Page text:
In the event of a no-deal Brexit, Irish beef would still have a good degree of access to the UK, says the Agriculture and Horticulture Development Board (AHDB) in the UK.
AHDB market analysts say the proposed tariff-free quota, although available to all, would allow Irish processors some ability to continue to operate.
“If the proposed no-deal tariff schedule continued beyond the first year, any incumbent advantage to Irish companies might erode over time. Lower cost suppliers from elsewhere could compete for UK market share.”
The AHDB market analysis says export prices for Irish beef have been 11% lower in the first half of 2019, which goes some way to confirm the recent Meat Industry Ireland (MII) market report of “extremely challenging market conditions” and “ongoing uncertainty generated by Brexit, with the real prospect of a no-deal outcome” being the root cause of current weak beef and cattle prices.
AHDB said Ireland’s beef export performance has been strong, with total six-month volumes increasing by 14%, to 205,000 tonnes year-on-year. But beef exports to the UK were 4% lower, at 84,000 tonnes, and export prices fell by 6% to the UK, which takes about half of the beef produced in Ireland.
MII referred to extremely poor sales demand in export markets in the UK and across Continental Europe.
However, AHDB said Irish exporters have (instead of the UK) been sending more beef to the Netherlands, France and Italy, as well as markets further afield.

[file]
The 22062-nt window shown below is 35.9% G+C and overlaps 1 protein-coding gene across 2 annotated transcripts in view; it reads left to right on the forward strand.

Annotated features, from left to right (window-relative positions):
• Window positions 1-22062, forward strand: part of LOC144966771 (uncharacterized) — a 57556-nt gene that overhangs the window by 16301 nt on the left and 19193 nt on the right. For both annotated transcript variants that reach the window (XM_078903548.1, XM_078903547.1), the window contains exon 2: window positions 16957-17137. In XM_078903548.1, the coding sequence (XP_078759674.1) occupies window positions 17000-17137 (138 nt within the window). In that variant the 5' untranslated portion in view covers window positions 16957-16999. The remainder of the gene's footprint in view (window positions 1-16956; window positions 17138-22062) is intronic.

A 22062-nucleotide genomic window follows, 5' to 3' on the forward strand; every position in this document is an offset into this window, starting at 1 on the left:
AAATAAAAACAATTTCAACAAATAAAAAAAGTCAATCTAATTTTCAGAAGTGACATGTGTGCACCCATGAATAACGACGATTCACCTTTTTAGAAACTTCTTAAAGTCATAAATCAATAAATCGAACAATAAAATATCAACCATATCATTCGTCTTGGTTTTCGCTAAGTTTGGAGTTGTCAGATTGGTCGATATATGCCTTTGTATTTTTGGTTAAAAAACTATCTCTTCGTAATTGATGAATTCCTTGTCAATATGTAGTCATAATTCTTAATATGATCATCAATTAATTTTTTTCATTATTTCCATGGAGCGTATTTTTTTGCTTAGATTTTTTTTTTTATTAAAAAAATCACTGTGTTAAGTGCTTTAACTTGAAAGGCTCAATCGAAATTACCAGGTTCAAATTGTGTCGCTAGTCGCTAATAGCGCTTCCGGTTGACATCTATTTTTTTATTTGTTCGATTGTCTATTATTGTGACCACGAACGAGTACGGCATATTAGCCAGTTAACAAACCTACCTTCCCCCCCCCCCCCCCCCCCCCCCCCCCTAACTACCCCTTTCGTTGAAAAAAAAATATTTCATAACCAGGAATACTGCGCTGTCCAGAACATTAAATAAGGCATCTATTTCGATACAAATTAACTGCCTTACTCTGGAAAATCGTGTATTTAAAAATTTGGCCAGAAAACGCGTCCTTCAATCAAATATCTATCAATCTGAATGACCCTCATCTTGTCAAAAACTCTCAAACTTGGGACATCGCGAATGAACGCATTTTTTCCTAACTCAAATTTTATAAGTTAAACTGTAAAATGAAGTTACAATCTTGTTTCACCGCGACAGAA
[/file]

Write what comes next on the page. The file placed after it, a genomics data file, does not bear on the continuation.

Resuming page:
AHDB said there has been impressive growth in volumes to the Philippines, which have tripled since last year, to 7,300 tonnes, and importantly, over 3,000 tonnes has gone to the newly opened Chinese market.
The AHDB says the Chinese market (open to Irish beef since mid-2018) could prove to be a real boost to the Irish market, and by association the UK market, in the coming months.
AHDB market analysts say there may now be a backlog of Irish beef cattle to work through, after farmer protests disrupted the industry.
Beef production has been high in Ireland during the first six months, reaching 315,000 tonnes. Average weights have been marginally higher, but it was numbers (up 5%) that drove the 6% rise in production, compared with 2018.
Numbers fell in June, although increases in carcase weights went some way to offset this.
Irish throughputs are expected by AHDB market analysts to fall back in the second half of 2019. This is due to increased calf exports two years ago.
Longer-term reduced Irish production is also envisaged, with the increased current heifer and cow kill suggesting the suckler herd is unlikely to be growing, and calf exports elevated this year too, by 11% in the year to June.